The 2013 Philippine Midterm Elections: Turning a Democratic Corner

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    Apr 18, 2013

    The Philippines’ recent political history has been one of clan violence, endemic corruption, and deep political rivalries that have led to turbulent and bloody elections. The last polls in 2010 were marred by killings, vote buying, and other abuses of power by politicians and their followers.

    The same concerns exist as Filipinos prepare to head to the polls on May 13 for midterm elections. Ensuring cleaner and more peaceful elections is imperative if the Philippines is to consolidate a democracy that remains deeply flawed a quarter century after its birth. And the upcoming polls will prove doubly important for the impact they will have on the remaining term of reformist president Benigno Aquino.

    The elections will seat 12 senators, 229 members of the House of Representatives, 80 governors, and roughly 15,000 local officials. As in the United States, the races for the Philippine Senate will be the bellwether for current political winds. Thirty-three candidates are contesting, dominated by the Liberal Party and the United Nationalist Alliance. The former, widely known as “Team PNoy,” is led by President Benigno Aquino, while the latter is associated with the parties of former president Joseph Estrada and current vice president Jejomar Binay.

    A significant win for Team PNoy would strengthen the president’s hand as he enters the second half of his term, which ends in 2016. Philippine presidents are constitutionally limited to a single six-year term, so the long-term success of Aquino’s reforms rests with his ability to rally a large, sustainable political constituency around them.

    Former presidents have seen their programs wither when they leave office, especially if the work is left undone. This is in no small part due to the highly personalistic nature of Philippine political parties, which rely more on strong leaders than strong platforms. But Aquino rode to office with an unprecedented mandate from the electorate, and that, combined with the popularity of his political and economic reforms and his clean reputation, could allow him to build the political capital necessary to see that his agenda is carried on once he leaves office.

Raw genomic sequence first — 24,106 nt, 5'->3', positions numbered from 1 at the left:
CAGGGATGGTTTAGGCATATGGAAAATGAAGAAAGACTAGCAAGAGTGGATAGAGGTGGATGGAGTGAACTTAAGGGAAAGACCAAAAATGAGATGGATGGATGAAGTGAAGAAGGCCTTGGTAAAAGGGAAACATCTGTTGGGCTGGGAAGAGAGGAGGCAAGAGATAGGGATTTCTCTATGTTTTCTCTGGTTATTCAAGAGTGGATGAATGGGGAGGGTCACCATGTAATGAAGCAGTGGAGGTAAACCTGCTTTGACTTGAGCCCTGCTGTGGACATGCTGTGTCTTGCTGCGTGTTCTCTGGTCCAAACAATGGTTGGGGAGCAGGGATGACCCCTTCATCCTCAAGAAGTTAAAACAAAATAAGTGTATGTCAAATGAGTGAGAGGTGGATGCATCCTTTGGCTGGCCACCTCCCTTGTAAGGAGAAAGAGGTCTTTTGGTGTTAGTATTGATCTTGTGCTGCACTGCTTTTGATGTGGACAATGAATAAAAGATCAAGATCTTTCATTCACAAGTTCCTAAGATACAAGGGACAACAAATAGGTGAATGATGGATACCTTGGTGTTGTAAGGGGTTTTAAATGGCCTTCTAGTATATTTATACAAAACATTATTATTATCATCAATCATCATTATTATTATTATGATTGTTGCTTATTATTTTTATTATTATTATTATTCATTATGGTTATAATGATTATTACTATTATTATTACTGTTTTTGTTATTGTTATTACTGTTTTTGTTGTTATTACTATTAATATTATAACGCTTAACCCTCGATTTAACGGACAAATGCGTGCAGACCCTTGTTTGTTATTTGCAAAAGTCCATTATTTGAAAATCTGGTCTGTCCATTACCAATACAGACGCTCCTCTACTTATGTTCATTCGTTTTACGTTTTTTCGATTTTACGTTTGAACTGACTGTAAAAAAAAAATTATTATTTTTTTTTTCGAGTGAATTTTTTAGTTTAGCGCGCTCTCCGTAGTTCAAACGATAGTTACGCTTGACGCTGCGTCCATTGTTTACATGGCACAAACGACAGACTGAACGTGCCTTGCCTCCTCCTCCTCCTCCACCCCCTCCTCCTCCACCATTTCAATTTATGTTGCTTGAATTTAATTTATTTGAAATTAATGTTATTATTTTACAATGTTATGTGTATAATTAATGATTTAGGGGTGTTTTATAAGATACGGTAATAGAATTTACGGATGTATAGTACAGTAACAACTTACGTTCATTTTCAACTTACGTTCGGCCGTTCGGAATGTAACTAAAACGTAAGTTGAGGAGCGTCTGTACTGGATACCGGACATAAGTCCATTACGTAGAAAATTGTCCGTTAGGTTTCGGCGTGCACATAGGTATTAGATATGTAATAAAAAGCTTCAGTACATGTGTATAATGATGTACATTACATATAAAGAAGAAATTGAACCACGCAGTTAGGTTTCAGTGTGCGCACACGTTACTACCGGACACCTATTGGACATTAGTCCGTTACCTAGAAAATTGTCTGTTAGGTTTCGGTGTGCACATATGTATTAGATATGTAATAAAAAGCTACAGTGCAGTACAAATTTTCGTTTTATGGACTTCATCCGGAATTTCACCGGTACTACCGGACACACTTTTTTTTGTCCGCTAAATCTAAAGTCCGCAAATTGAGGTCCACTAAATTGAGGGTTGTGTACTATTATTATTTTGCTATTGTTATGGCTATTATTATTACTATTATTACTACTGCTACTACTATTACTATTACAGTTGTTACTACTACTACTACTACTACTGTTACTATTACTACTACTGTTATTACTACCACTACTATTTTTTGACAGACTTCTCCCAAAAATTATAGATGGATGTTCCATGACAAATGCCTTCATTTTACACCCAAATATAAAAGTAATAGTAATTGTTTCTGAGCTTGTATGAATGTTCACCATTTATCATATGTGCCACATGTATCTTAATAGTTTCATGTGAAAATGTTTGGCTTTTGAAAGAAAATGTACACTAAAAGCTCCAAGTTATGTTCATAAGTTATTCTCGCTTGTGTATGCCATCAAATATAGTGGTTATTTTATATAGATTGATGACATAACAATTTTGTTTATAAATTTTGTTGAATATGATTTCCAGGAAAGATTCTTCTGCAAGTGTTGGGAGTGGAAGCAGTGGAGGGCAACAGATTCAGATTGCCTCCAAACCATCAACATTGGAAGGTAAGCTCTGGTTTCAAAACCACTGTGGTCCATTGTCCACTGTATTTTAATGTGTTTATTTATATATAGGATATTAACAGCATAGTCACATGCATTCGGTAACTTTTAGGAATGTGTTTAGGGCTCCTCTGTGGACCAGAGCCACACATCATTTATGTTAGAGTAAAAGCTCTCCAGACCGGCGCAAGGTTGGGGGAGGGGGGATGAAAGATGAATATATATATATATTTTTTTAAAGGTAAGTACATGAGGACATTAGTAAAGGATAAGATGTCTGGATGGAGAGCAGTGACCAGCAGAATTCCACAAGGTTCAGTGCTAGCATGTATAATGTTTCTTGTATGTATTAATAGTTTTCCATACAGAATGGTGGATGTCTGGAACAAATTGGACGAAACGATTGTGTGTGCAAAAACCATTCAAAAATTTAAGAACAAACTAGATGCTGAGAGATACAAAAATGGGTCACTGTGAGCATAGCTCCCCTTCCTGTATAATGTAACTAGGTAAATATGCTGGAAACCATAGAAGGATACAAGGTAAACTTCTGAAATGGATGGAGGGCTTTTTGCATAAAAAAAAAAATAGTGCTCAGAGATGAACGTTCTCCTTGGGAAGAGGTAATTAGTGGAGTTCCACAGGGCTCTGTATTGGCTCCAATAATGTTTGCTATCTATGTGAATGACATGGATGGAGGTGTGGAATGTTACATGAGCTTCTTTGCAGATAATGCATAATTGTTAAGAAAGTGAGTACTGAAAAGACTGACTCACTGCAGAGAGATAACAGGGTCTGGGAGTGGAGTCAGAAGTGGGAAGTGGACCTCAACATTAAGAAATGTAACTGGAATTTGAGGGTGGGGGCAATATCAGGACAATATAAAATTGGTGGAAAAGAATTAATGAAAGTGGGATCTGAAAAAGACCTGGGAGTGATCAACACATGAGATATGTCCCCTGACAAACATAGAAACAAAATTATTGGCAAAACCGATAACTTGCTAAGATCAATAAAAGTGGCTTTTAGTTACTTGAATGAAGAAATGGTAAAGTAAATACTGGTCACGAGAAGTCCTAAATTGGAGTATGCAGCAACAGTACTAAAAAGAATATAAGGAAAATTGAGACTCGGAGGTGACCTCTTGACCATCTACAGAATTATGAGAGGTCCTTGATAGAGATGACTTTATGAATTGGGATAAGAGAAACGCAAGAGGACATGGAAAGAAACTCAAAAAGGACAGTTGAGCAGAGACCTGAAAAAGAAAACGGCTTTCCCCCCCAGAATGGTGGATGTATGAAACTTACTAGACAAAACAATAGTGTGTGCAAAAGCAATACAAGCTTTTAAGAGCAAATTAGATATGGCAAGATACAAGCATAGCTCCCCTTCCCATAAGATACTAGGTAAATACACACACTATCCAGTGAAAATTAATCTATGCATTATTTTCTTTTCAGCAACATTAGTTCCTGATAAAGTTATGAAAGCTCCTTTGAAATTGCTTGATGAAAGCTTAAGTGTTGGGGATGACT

The Philippines holds a notorious reputation for bloody and corrupt elections, despite having the legal framework for relatively free polls. Politicians are known to hire private militias to threaten their rivals and intimidate voters. The scale of electoral violence was made painfully clear by the 2009 Maguindanao massacre, in which 58 people including the family of gubernatorial candidate Esmael Mangudadatu were gunned down at the order of incumbent Andal Ampatuan Sr.

    The government has enforced some initiatives to address election violence this time around. A ban on firearms was set in motion from January 13 to June 13 to address the rampant issue of gun violence during the campaign season. The ban prohibits the carrying of firearms in public places, the hiring of armed bodyguards by candidates, and the transporting of arms, explosives, raw materials, or parts.

    The Commission on Elections, or COMELEC, has also bolstered enforcement at historically violent polls. It announced on April 2 that it will mobilize all 14 Army battalions in restive Mindanao, where the Maguindanao massacre occurred, and the rank and file of the provincial police command to ensure safe and fair elections. COMELEC, along with the Philippine National Police, the Armed Forces of the Philippines, and the Department of Interior and Local Government, also signed a compact with the government of Basilan Province, which saw violence and massive fraud during the 2010 elections, to ensure the upcoming polls are peaceful, free, and fair.

    Stringent enforcement of these and other existing laws will prove key to implementing safer and fairer elections in the Philippines. There is already evidence that the May polls will be a significant improvement on past elections. There have been 45 election-related incidents of violence and 30 deaths so far this year, with just under a month to go to the polls. That is still too high, but compares very favorably with the more than 200 election-related cases of violence in 2010.

    The Philippines has the framework and capacity needed to promote fair and peaceful elections. COMELEC and the administration of President Aquino are proving that they mean to put them to work to do exactly that. If they succeed, it will mark a critical step in the country’s progress from flawed to full democracy.

    It will also ensure that tens of thousands of officials will enter office with greater legitimacy, trust, and political capital than their predecessors. How many of those election winners belong to Team PNoy could help determine whether Aquino’s extremely successful political and economic reform agenda continues apace and becomes a permanent feature of the political landscape, or proves to be an aberration before a return to politics as usual in 2016.

    (This Commentary originally appeared in the April 18, 2013, issue of Southeast Asia from the Corner of 18th & K Streets.)

    Gregory Poling is a research associate and Phoebe De Padua is a researcher with the Sumitro Chair for Southeast Asia Studies at the Center for Strategic and International Studies in Washington, D.C.

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